Sunday, May 11, 2014

Photo Of The Day

Baby carriage next to a wheelchair, both viewed from the front, baby in carriage, young adult woman in wheelchair, turned to her left to talk to the baby, with the baby looking at her
I have posted this before, and I don’t even know if it’s an actual motherhood photo, but it feels appropriate for Mother’s Day.

From the Rough Pix Tumblr blog, via disABILITYaware.

Weekly Wrap-Up

Disability Thinking Weekly Wrap Up in white letters superimposed over sepia-tone photo of handicapped parking spaces
Sunday, May 4, 2014
Monday, May 5, 2014
Wednesday, May 7, 2014
Thursday, May 8, 2014
Friday, May 9, 2014
Saturday, May 10, 2014

Happy Mother's Day!

One of the things I will always appreciate about my mother, Claire, is that she always treated me like a person.

She used to say that she enjoyed her two kids much more when we got older because you can't have real conversations with a baby. As we got older, we got more interesting … not easier mind you … more engaging. In other words, at some point we became people to her. I never felt like Mom saw me as anything more or less than a person, never a symbol, a message, a burden, or a reward. In her eyes, I didn’t represent or mean anything but myself.

At the same time, Mom was definitely the sort of person who thought that individuals were important mainly in terms of what they did. She wasn't a right winger or a capitalist, so she didn't care that much about whether people were "productive" or "successful", but rather that everyone should fulfill their potential and add something to the world.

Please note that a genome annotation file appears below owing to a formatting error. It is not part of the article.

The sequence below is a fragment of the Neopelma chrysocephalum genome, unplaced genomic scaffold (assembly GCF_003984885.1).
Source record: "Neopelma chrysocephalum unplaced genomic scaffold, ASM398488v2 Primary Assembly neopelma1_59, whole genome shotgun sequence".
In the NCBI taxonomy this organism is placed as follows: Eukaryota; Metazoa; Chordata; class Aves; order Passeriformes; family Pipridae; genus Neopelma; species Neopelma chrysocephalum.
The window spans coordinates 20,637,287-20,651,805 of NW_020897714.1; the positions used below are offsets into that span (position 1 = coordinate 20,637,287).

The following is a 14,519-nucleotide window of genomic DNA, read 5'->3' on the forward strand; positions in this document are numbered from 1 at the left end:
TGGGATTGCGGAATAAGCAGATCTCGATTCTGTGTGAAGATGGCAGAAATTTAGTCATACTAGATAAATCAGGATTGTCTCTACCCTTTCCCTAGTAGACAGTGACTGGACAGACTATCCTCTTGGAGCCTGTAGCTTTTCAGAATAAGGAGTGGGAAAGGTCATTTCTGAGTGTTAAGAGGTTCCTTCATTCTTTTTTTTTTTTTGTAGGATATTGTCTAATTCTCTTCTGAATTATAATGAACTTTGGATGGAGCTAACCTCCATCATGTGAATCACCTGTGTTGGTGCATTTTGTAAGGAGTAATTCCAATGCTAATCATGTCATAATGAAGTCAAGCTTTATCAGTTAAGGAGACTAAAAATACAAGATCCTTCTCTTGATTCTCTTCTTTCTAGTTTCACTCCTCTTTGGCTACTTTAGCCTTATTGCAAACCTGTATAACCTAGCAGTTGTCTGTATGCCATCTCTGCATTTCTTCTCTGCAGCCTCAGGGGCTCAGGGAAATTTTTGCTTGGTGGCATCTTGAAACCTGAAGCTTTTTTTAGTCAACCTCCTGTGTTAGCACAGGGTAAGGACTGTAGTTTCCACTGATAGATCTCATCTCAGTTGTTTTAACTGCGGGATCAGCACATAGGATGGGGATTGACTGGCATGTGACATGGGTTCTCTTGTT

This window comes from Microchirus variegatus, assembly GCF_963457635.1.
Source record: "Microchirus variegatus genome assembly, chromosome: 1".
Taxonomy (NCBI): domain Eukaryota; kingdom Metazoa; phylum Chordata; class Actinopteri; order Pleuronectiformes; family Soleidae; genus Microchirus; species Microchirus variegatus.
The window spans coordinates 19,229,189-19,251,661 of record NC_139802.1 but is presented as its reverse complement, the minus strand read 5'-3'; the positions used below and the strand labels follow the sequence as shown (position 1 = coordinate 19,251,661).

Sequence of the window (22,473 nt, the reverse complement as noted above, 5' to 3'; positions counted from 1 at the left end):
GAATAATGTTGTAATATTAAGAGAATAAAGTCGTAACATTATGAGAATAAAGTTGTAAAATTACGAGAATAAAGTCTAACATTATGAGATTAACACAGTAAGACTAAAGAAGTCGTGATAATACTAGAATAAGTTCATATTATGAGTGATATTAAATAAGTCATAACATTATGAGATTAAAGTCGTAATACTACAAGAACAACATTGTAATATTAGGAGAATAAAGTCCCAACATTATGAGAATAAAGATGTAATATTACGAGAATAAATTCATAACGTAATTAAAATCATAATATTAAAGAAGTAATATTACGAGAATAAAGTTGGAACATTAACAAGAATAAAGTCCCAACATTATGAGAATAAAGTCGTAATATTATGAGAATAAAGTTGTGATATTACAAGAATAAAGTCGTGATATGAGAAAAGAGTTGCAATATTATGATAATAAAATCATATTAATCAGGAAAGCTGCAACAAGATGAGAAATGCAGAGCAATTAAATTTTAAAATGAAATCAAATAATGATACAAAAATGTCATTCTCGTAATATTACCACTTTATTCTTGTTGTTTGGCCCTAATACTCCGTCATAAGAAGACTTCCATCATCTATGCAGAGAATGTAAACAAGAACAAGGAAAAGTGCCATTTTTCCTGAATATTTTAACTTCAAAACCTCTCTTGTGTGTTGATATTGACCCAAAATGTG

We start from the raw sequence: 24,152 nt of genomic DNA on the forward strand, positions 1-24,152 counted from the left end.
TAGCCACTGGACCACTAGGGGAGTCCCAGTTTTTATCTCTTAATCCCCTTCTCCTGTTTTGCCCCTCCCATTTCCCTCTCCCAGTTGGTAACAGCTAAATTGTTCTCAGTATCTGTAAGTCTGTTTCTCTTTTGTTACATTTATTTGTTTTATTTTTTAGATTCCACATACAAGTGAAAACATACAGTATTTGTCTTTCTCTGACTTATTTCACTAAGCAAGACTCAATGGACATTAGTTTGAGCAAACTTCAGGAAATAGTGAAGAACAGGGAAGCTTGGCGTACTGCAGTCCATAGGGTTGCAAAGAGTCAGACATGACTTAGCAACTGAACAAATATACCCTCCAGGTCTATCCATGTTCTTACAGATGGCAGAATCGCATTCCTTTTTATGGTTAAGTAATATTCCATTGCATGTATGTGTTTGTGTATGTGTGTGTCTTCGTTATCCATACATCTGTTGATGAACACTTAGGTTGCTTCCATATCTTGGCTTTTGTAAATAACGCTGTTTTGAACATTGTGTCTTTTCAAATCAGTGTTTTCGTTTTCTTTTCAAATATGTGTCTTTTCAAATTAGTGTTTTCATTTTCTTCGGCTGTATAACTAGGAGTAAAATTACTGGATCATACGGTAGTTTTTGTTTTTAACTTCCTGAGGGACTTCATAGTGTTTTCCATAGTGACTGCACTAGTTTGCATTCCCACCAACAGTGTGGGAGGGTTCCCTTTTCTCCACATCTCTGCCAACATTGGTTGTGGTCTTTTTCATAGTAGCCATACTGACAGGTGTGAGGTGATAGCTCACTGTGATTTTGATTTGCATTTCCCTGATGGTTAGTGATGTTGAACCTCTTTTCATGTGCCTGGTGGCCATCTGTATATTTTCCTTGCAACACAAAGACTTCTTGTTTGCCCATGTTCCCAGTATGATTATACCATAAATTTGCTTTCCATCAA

Mom didn’t have much of a direct influence on my disability consciousness, because I don’t think she ever adopted any distinct personal theory of disability. I think for her, disability was just a thing that happened, not something you had to think about much beyond practicalities. That was pretty much how I viewed my disabilities until well into adulthood. And even though I now wrestle with the social and political aspects of disability, personally, I still tend to think of my own disabilities in purely practical terms.

That's fine. Mom helped me become a person, and appreciated me as a person, which gave me a strong base to build on. I think that's the best thing parents of a disabled child can do. I don’t spend a lot of time these days actively missing Mom, but I often wish I could discuss ideas about disability with her now. I wonder what she would think? I do know it would be a great conversation.

Here are some of my favorite photos of my mother:

Black and white photo of three youths standing in a row in bathing suits, on a rock, near water and trees
Mom and her three siblings. From the left: Dana, Barbara, Claire (Mom), and Kit.

Black and white photo of young man and young woman seated next to each other in the back seat of a running motorboat
Mom and Dad (Peter), I think shortly before being married.

Professional-style family portrait from left, teenaged boy with glasses, labrador retriever dog, woman seated with baby on her lap, man seated on the arm of her chair
The classic family portrait: My brother Ian, Cleopatra (the dog), Mom, baby Andrew (me!), Dad.

Two adult men standing behind two seated adult women in a posed group photo
The Fearon siblings, all grown up: Dana, Kit (back), Claire (Mom), and Barbara.

Adult woman in sunglasses, sitting in a motorboat on the water, with golden retriever next to her
Mom and my brother’s dog, Opus … A.K.A., Mom’s granddaughter.

Photo of an adult white woman wearing sunglasses, with short grey hair, smiling
Mom … Claire Anne Pulrang, 1926 - 1997